The study explored the experiences of young adults who have a sibling with cerebral palsy living in Nairobi, Kenya in order to establish how they made sense out of the experience of growing up with a sibling with CP. The study used a qualitative approach with an Interpretative Phenomenological Analysis (IPA) whereby six participants all young adults aged between eighteen and twenty four years, were interviewed using semi-structured interviews. Data analysis was undertaken according to IPA guidelines. The findings generated four super ordinate themes namely: increased sense of reward, emotional impact, family relationships and public relations. The findings revealed that there was a direct impact on sense of psychological well-being both negatively and positively. On one hand, the young adults experienced feelings of stigma, fear about the future, anger and a sense of responsibility. While on the other hand they experienced personal growth in terms of a sense of personal development and some concrete rewards. In conclusion, the study demonstrated the potential for personal development in the group studied and made a contribution to understanding the disabling impact of society on the lives of sibling due to disability by association.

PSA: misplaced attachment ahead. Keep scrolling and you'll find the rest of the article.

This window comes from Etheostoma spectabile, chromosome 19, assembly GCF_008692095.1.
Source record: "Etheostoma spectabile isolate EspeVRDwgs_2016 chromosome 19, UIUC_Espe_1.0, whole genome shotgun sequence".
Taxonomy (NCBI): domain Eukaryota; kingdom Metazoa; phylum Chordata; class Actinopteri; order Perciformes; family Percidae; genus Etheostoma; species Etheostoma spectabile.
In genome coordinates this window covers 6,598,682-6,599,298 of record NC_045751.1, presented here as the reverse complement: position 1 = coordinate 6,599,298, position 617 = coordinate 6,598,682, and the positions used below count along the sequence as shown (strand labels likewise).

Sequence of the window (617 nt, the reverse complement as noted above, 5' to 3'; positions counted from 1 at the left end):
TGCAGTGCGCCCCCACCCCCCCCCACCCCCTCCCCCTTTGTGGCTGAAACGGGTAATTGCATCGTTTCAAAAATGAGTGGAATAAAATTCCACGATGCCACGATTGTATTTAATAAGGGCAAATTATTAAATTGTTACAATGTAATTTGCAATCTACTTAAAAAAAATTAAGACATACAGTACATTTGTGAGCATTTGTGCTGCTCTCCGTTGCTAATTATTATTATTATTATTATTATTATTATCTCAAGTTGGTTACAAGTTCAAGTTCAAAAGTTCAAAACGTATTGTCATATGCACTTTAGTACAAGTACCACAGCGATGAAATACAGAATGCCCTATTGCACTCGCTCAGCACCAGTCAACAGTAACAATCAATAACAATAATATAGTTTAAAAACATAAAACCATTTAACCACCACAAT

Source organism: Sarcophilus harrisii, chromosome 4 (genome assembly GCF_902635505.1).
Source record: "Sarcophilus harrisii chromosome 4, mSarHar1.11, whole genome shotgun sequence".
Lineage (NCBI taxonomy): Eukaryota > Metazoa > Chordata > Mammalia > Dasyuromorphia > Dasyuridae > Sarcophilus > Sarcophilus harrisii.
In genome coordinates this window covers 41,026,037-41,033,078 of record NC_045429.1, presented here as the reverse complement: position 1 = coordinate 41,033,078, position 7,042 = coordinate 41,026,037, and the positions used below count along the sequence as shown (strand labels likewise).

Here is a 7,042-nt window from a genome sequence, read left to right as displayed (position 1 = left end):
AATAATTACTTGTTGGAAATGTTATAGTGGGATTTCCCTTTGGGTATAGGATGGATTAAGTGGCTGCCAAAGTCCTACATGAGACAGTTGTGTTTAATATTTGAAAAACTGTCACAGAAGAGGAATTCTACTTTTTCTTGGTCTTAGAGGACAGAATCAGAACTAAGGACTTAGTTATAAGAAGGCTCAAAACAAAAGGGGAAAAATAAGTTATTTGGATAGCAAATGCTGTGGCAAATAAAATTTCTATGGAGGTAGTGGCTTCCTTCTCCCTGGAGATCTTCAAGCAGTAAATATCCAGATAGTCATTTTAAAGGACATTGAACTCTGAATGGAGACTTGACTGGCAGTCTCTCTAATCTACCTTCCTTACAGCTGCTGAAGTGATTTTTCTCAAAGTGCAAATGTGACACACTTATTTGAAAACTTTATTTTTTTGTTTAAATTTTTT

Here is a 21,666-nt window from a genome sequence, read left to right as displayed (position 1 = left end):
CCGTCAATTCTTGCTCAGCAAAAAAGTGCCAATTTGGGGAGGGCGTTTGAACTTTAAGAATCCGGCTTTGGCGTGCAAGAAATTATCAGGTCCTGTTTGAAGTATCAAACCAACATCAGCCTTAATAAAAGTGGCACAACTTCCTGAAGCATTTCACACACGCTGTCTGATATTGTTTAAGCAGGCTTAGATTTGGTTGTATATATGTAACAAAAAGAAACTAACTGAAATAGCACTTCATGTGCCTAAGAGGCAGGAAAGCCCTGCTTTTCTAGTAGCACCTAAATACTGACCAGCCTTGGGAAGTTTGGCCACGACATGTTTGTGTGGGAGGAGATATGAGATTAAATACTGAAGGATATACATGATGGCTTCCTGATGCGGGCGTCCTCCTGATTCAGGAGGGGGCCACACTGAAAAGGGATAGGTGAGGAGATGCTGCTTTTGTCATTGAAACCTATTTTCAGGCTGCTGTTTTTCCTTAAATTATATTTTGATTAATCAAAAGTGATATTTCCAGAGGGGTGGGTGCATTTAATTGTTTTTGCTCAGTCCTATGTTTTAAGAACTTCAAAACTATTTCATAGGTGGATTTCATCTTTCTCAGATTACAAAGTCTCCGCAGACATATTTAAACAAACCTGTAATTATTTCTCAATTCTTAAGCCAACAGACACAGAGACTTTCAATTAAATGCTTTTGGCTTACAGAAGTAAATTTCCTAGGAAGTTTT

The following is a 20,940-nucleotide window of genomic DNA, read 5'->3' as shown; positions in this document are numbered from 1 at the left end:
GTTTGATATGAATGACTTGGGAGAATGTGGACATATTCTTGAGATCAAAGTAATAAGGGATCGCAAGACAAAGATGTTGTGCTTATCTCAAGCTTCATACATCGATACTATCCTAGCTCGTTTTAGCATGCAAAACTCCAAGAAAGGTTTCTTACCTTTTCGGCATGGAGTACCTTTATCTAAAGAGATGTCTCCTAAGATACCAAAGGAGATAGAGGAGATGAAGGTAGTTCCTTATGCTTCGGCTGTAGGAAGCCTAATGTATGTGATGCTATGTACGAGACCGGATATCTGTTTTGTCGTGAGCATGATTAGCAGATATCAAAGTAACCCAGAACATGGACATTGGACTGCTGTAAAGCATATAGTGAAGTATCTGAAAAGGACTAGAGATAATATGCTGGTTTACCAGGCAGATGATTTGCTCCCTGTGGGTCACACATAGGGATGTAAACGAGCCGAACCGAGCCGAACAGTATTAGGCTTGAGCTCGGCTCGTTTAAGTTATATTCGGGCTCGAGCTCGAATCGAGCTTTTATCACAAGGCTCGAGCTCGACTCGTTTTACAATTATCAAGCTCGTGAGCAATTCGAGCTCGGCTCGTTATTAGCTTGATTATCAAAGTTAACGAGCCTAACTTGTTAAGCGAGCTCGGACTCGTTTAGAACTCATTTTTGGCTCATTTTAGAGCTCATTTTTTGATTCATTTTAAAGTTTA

|Date of Award||31 Dec 2016|
- The University of Manchester
|Supervisor||William West (Supervisor) & Elizabeth Ballinger (Supervisor)|
- PSYCHOLOGICAL EXPERIENCES
- CEREBRAL PALSY